Are you bothered by chronic low back pain? You may be able to participate in a research study to find out if group mindfulness meditation sessions, coordinated with your primary care provider, can help reduce chronic low back pain. This study involves surveys, an interview, and monthly virtual visits. Some participants will also attend weekly online group sessions. Compensation is provided.
Pain in the lower back is a common problem and a leading cause of disability. Low back pain that lasts for a long time is called chronic back pain. Treatments for chronic low back pain can include medication, massage, cold and heat therapy, physical therapy, and even surgery, but these types of treatments are not always effective. The purpose of this study is to find out if group mindfulness meditation can help reduce chronic low back pain. Mindfulness meditation teaches people to be more aware and accepting of their thoughts and feelings in the present moment and may help people respond better to pain. Researchers hope their findings lead to better ways to treat low back pain in the future.
COULD THIS STUDY BE RIGHT FOR YOU?
WHAT PARTICIPANTS CAN EXPECT
Participants will be randomly assigned (like the flip of a coin) to either an online mindfulness meditation program or usual primary care. People in the mindfulness meditation program will meet online once a week for 8 weeks (2 hours per session), with additional daily homework assignments. These meetings will occur via video using Zoom and will include a conversation with a physician during each session about your chronic low back pain. Participants assigned to the usual care group will simply continue their regular medical care. Assessments will be the same for participants in both groups. Each assessment will take 10 to 60 minutes and will include surveys and brief meetings with study staff completed online or over the phone.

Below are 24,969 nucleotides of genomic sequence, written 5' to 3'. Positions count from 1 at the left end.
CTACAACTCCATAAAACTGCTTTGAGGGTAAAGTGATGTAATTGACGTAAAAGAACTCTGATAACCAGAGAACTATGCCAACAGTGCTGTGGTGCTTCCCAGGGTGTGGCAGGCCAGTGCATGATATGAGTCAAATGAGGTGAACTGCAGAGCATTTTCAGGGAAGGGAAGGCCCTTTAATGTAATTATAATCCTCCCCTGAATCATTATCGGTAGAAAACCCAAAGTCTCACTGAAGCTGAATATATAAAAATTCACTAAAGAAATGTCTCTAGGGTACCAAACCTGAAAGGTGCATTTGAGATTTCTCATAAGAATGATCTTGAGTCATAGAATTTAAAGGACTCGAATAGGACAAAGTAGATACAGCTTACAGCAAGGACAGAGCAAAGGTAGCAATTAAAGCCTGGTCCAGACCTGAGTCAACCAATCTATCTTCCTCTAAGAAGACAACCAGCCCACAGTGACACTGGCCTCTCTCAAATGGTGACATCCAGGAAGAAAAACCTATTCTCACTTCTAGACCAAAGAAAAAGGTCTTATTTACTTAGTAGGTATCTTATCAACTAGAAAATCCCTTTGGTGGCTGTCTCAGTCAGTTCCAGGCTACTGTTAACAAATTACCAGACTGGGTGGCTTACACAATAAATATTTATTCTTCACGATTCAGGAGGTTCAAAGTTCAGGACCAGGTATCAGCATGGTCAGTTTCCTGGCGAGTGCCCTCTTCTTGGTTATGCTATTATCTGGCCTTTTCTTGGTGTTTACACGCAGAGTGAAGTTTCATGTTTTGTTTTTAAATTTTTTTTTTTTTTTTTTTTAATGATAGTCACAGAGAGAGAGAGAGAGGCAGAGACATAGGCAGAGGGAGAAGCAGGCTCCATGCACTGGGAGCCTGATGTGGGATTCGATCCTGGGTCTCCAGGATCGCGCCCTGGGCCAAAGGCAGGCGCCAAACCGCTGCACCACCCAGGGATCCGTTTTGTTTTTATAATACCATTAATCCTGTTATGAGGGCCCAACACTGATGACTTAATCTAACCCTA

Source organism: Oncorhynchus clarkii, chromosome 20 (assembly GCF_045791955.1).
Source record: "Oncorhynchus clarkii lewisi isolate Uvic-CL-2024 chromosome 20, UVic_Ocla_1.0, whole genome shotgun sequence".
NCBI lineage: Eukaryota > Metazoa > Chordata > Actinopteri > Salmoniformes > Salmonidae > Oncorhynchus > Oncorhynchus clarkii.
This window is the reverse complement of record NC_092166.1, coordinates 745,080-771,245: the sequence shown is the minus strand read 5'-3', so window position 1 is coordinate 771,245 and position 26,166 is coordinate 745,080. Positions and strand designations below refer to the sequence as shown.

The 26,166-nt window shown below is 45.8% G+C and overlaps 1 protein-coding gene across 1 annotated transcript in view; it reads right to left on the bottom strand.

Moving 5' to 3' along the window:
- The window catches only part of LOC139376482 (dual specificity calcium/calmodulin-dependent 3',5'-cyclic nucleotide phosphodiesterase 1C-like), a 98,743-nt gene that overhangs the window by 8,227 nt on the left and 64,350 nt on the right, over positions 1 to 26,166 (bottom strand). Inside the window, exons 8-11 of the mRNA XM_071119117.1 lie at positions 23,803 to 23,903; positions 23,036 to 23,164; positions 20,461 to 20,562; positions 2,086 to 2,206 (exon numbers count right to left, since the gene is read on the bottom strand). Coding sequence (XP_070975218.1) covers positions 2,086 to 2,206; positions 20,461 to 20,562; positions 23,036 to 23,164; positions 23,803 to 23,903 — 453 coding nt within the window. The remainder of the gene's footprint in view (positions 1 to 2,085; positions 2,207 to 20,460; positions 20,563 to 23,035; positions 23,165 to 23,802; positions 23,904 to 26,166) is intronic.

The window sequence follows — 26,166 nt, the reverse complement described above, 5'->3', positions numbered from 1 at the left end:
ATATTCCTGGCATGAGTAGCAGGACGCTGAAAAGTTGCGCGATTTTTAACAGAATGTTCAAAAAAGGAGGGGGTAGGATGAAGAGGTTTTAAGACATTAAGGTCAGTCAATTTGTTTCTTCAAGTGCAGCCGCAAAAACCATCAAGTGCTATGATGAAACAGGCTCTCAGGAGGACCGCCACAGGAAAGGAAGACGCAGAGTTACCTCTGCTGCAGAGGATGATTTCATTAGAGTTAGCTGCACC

IRB: STUDY20110378- sIRB UH3: Group-based mindfulness for patients with chronic low back pain in the primary care setting
MEET THE RESEARCHERS
Carol M Greco, PhD, is an associate professor of Psychiatry, Rehabilitation Science and Technology, and Physical Therapy at the University of Pittsburgh. Dr. Greco’s clinical and research interests focus on psychosocial factors in health and disease and mind-body interventions for improving pain and functioning.
Kathleen M. McTigue, MD, MPH is an associate professor at the University of Pittsburgh's Department of Medicine. Her main area of research interest is the prevention of chronic disease and the promotion of healthy behaviors.